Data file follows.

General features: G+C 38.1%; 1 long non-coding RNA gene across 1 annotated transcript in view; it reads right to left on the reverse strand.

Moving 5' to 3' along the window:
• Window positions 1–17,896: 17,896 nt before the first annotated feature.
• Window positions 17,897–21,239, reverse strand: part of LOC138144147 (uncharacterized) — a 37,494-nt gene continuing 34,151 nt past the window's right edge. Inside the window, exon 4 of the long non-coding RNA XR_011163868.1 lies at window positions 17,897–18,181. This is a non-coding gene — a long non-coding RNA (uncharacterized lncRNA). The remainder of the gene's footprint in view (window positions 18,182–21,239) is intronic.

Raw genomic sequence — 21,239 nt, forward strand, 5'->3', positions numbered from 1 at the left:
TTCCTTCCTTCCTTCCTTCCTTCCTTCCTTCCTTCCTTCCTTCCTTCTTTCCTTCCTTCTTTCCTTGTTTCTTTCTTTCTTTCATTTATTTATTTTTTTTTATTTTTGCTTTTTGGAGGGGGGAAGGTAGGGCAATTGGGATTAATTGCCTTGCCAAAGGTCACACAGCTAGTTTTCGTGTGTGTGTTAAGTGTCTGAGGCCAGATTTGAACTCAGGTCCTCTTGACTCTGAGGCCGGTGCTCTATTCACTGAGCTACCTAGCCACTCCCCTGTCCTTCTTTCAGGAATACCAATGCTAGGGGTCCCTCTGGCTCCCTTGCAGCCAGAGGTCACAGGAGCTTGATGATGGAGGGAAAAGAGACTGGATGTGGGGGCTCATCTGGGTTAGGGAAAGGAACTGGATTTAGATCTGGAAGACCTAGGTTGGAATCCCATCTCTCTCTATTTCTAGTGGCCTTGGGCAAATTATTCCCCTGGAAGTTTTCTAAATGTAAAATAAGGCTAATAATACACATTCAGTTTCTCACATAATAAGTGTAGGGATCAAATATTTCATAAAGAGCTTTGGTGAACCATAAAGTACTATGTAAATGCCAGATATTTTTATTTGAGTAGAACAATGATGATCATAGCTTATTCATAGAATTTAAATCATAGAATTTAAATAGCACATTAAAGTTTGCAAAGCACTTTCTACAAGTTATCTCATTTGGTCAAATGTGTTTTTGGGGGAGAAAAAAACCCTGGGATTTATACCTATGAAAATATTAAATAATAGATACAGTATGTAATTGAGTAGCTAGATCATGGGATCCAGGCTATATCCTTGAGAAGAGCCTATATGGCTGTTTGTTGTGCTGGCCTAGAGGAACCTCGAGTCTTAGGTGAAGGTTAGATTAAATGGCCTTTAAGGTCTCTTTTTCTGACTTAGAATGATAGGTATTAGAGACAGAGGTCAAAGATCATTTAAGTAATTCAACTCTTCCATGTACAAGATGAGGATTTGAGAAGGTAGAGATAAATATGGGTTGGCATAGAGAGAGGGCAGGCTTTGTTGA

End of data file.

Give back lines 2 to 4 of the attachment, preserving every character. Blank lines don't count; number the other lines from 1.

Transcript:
Moving 5' to 3' along the window:
• Window positions 1–17,896: 17,896 nt before the first annotated feature.
• Window positions 17,897–21,239, reverse strand: part of LOC138144147 (uncharacterized) — a 37,494-nt gene continuing 34,151 nt past the window's right edge. Inside the window, exon 4 of the long non-coding RNA XR_011163868.1 lies at window positions 17,897–18,181. This is a non-coding gene — a long non-coding RNA (uncharacterized lncRNA). The remainder of the gene's footprint in view (window positions 18,182–21,239) is intronic.